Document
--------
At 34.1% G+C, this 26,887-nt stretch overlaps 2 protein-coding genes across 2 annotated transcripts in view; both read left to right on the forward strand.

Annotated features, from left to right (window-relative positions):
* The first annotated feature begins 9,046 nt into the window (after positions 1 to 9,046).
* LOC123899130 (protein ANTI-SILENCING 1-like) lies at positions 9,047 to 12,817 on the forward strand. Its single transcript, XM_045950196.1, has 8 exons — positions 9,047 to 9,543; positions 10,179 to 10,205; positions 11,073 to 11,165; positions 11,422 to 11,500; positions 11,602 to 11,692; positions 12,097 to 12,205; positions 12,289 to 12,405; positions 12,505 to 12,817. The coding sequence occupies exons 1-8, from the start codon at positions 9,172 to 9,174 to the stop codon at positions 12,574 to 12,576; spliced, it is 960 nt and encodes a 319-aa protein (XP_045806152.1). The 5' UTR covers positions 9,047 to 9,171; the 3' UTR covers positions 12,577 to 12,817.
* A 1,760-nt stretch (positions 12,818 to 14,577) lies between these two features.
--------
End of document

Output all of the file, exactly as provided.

At 34.1% G+C, this 26,887-nt stretch overlaps 2 protein-coding genes across 2 annotated transcripts in view; both read left to right on the forward strand.

Annotated features, from left to right (window-relative positions):
* The first annotated feature begins 9,046 nt into the window (after positions 1 to 9,046).
* LOC123899130 (protein ANTI-SILENCING 1-like) lies at positions 9,047 to 12,817 on the forward strand. Its single transcript, XM_045950196.1, has 8 exons — positions 9,047 to 9,543; positions 10,179 to 10,205; positions 11,073 to 11,165; positions 11,422 to 11,500; positions 11,602 to 11,692; positions 12,097 to 12,205; positions 12,289 to 12,405; positions 12,505 to 12,817. The coding sequence occupies exons 1-8, from the start codon at positions 9,172 to 9,174 to the stop codon at positions 12,574 to 12,576; spliced, it is 960 nt and encodes a 319-aa protein (XP_045806152.1). The 5' UTR covers positions 9,047 to 9,171; the 3' UTR covers positions 12,577 to 12,817.
* A 1,760-nt stretch (positions 12,818 to 14,577) lies between these two features.